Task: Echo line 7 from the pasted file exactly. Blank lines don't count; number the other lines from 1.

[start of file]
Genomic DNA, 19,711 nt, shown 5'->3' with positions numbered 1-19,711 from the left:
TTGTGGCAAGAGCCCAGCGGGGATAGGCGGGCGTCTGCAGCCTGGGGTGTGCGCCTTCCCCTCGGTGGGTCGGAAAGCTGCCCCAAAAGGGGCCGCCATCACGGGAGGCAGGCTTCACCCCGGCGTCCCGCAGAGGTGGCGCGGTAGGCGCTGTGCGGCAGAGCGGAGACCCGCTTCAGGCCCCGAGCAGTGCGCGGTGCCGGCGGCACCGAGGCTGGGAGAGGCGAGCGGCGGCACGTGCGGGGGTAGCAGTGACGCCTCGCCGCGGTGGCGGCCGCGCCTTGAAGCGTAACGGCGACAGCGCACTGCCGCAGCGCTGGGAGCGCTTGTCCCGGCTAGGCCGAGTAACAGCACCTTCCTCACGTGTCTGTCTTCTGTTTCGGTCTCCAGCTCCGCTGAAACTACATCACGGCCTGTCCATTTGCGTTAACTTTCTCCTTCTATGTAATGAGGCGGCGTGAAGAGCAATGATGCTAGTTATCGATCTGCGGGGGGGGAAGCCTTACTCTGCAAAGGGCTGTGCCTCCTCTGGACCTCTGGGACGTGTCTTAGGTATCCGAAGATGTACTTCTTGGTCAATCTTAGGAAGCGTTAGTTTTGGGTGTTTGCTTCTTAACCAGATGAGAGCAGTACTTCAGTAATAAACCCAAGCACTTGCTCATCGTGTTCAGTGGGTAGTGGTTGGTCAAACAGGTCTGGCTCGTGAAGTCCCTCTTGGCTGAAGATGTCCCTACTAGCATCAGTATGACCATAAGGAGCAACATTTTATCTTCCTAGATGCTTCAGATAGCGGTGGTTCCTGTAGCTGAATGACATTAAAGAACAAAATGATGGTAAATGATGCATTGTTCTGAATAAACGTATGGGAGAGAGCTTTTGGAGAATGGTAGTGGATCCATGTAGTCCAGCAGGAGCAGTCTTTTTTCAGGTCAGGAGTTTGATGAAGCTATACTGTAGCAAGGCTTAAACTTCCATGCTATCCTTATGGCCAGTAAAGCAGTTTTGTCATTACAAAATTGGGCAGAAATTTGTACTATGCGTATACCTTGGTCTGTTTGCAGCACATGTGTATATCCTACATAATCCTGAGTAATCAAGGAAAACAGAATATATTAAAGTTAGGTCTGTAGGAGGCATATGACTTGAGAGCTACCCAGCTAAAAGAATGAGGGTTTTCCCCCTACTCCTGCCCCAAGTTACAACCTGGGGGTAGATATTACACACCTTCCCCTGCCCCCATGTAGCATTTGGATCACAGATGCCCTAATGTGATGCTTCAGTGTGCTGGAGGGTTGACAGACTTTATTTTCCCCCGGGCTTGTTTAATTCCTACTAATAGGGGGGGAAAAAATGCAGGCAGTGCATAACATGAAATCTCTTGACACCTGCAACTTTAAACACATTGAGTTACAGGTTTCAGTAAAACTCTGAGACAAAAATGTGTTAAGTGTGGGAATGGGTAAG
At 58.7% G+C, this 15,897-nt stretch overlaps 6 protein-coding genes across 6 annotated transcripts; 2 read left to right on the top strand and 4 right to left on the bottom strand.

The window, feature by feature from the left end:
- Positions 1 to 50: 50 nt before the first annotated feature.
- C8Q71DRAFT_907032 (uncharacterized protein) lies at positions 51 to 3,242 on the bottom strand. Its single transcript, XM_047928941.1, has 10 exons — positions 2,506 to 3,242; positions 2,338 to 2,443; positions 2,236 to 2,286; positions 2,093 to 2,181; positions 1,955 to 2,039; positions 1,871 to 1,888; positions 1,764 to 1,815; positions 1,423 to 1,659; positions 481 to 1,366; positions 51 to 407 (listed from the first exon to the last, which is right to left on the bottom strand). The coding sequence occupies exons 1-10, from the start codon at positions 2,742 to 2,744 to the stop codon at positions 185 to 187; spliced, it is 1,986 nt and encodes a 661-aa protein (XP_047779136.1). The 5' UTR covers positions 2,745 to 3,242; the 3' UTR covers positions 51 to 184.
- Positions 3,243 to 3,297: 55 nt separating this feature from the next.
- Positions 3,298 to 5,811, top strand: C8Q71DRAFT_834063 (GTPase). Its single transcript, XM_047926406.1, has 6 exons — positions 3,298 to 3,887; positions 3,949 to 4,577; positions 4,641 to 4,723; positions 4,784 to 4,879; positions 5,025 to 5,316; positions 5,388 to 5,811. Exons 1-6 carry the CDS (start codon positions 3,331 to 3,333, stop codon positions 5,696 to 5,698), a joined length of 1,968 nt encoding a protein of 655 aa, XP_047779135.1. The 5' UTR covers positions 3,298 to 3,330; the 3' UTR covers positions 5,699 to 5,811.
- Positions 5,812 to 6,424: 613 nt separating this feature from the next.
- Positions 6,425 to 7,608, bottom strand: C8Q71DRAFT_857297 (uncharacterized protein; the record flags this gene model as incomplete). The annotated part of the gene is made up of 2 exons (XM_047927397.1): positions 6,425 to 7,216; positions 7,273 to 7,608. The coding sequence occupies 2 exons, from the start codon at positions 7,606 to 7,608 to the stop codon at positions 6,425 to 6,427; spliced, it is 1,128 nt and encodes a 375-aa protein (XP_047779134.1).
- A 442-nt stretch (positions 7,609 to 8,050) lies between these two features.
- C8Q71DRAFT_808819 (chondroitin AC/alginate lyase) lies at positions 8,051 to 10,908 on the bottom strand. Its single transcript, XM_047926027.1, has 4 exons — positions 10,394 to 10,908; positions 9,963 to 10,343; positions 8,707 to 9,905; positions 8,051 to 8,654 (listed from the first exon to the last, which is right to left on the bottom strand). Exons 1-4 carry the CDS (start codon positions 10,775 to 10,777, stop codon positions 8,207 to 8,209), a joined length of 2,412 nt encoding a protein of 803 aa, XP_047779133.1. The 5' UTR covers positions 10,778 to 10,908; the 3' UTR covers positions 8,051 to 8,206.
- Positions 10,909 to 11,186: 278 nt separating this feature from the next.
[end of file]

- Positions 3,243 to 3,297: 55 nt separating this feature from the next.